Rapidly deepening low hits New Zealand with heavy rain, powerful winds and destructive storm surge

Rapidly deepening low hits New Zealand with heavy rain, powerful winds and destructive storm surge

A powerful storm is affecting much of New Zealand since January 3, 2018 with very heavy rain and powerful winds. At least one person has been killed, authorities confirmed, numerous roads were closed, air traffic halted and more than 20 000 homes lost power. The center of the storm is now leaving the country but heavy rains, strong winds and storm surge coupled with high tides will remain a threat to parts of the country.

A rapidly deepening low moved down from the Tasman Sea, forcing authorities to issue a number of Severe Weather Warning and Watches for the North Island and upper South Island on January 3, 2018. The center made landfall early January 5 (UTC) with an air pressure of 979 hPa.

Deep low over New Zealand at 00:00 UTC on January 5, 2018

Deep low over New Zealand at 00:00 UTC on January 5, 2018. Credit: SSEC, UW-CIMSS

The heaviest rain spread south from Northland through Auckland, Coromadel and the Bay of Plenty with peak rainfall rates of up to 25 mm (0.98 inches) per hour forecast for those most exposed. Through Friday, January 5, the heaviest rainfall was expected in Tongariro, Mt Taranaki, Marlborough and the Tararua Range.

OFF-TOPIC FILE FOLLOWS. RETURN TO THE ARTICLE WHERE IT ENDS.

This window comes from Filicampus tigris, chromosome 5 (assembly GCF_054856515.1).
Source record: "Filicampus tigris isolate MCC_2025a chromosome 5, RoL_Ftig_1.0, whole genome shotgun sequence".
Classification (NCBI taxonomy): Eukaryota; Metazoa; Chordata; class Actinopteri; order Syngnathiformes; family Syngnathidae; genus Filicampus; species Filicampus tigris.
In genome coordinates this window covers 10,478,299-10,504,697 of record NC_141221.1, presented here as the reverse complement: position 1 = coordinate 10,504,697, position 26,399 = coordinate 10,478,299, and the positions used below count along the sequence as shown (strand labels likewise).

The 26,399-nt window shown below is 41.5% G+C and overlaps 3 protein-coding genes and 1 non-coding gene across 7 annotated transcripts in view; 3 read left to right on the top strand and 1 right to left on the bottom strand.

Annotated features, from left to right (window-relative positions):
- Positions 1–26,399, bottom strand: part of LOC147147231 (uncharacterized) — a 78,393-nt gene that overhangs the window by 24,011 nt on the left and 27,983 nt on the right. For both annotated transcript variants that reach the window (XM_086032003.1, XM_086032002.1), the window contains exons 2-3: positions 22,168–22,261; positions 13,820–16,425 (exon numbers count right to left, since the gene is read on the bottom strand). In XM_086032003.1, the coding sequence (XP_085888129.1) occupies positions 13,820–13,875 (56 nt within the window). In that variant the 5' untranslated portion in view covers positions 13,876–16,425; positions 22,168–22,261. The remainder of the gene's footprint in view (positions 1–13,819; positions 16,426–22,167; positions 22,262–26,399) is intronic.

Auckland, New Zealand's largest city with a population of 1.37 million, received 41 mm (1.61 inches) of rain within 24 hours ending 09:00 local time Friday, January 5 (22:00 UTC, Thursday, January 4) which is more than it receives in November and December combined (38 mm / 1.49 inches). However, the biggest problem for the city was the storm surge that combined with king tides to breach seawalls, causing waste-deep floods and damaging homes and roads. 

The storm brought winds of up to 120 km/h (74 mph) that resulted in a death of a woman after a tree fell on her car. Fire communications northern shift manager said there had been 220 weather-related callouts between 06:00 and 13:00 local time Friday. 90 of those came from Auckland, 50 from Waikato, 60 from the Bay of Plenty and 20 from Northland. Most of the calls made were due to tree damage.

Power was cut to more than 22 000 homes (12 000 in Auckland and more than 9 000 in Coromandel).

The center of the storm will move southeastwards and away from the country on Friday and Saturday but the storm will still continue producing heavy rain and strong winds over parts of central New Zealand overnight Friday and Saturday morning (local time).

The heaviest rain is expected about Tongariro National Park and the Kaikoura coast and ranges, and the Warning is still in force in these areas until the early hours of Saturday morning.

Severe gales are expected for the lower North Island and Marlborough through to Saturday afternoon, with the Strong Wind Warning remaining in place in these areas.

The combination of strong winds and high tides may cause inundation in western and southern areas, especially along Wellington's south coast and harbor.

Featured image: Major road damage on Thames Coast, North Island, New Zealand - January 5, 2018. Credit: David Van't Wout


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